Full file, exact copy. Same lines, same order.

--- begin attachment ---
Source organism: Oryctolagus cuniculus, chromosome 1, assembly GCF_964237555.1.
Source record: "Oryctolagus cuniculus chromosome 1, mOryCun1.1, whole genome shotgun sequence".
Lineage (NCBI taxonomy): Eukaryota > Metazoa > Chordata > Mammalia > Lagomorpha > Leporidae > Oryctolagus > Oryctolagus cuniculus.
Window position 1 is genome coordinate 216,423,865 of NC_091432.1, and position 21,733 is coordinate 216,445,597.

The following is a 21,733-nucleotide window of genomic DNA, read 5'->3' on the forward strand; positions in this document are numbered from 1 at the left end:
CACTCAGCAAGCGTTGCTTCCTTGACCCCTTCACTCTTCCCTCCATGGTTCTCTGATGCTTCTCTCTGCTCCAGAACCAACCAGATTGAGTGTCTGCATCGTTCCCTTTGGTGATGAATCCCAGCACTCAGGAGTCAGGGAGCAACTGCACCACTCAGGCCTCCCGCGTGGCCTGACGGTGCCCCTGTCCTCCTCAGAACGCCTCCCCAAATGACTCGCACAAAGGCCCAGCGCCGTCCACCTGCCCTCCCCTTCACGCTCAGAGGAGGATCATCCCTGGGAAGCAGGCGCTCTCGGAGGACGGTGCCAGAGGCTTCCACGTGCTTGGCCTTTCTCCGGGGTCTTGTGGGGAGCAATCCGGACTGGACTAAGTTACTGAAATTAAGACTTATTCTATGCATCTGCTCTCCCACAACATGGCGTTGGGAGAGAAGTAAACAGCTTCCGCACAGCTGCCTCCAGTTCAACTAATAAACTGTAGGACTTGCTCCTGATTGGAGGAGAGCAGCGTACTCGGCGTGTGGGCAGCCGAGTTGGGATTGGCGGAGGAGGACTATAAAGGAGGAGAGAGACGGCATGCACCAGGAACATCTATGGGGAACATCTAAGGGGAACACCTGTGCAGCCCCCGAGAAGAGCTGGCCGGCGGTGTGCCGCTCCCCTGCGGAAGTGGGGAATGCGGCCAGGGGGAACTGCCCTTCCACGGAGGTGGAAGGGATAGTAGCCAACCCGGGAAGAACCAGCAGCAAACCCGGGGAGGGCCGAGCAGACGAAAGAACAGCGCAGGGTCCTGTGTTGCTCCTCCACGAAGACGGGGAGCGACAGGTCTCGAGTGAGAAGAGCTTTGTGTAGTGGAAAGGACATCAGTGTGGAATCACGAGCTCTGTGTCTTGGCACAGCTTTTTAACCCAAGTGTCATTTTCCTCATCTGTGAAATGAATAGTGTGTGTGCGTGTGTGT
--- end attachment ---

Source organism: Oryctolagus cuniculus, chromosome 1, assembly GCF_964237555.1.
Source record: "Oryctolagus cuniculus chromosome 1, mOryCun1.1, whole genome shotgun sequence".
Lineage (NCBI taxonomy): Eukaryota > Metazoa > Chordata > Mammalia > Lagomorpha > Leporidae > Oryctolagus > Oryctolagus cuniculus.
Window position 1 is genome coordinate 216,423,865 of NC_091432.1, and position 21,733 is coordinate 216,445,597.

The following is a 21,733-nucleotide window of genomic DNA, read 5'->3' on the forward strand; positions in this document are numbered from 1 at the left end:
CACTCAGCAAGCGTTGCTTCCTTGACCCCTTCACTCTTCCCTCCATGGTTCTCTGATGCTTCTCTCTGCTCCAGAACCAACCAGATTGAGTGTCTGCATCGTTCCCTTTGGTGATGAATCCCAGCACTCAGGAGTCAGGGAGCAACTGCACCACTCAGGCCTCCCGCGTGGCCTGACGGTGCCCCTGTCCTCCTCAGAACGCCTCCCCAAATGACTCGCACAAAGGCCCAGCGCCGTCCACCTGCCCTCCCCTTCACGCTCAGAGGAGGATCATCCCTGGGAAGCAGGCGCTCTCGGAGGACGGTGCCAGAGGCTTCCACGTGCTTGGCCTTTCTCCGGGGTCTTGTGGGGAGCAATCCGGACTGGACTAAGTTACTGAAATTAAGACTTATTCTATGCATCTGCTCTCCCACAACATGGCGTTGGGAGAGAAGTAAACAGCTTCCGCACAGCTGCCTCCAGTTCAACTAATAAACTGTAGGACTTGCTCCTGATTGGAGGAGAGCAGCGTACTCGGCGTGTGGGCAGCCGAGTTGGGATTGGCGGAGGAGGACTATAAAGGAGGAGAGAGACGGCATGCACCAGGAACATCTATGGGGAACATCTAAGGGGAACACCTGTGCAGCCCCCGAGAAGAGCTGGCCGGCGGTGTGCCGCTCCCCTGCGGAAGTGGGGAATGCGGCCAGGGGGAACTGCCCTTCCACGGAGGTGGAAGGGATAGTAGCCAACCCGGGAAGAACCAGCAGCAAACCCGGGGAGGGCCGAGCAGACGAAAGAACAGCGCAGGGTCCTGTGTTGCTCCTCCACGAAGACGGGGAGCGACAGGTCTCGAGTGAGAAGAGCTTTGTGTAGTGGAAAGGACATCAGTGTGGAATCACGAGCTCTGTGTCTTGGCACAGCTTTTTAACCCAAGTGTCATTTTCCTCATCTGTGAAATGAATAGTGTGTGTGCGTGTGTGT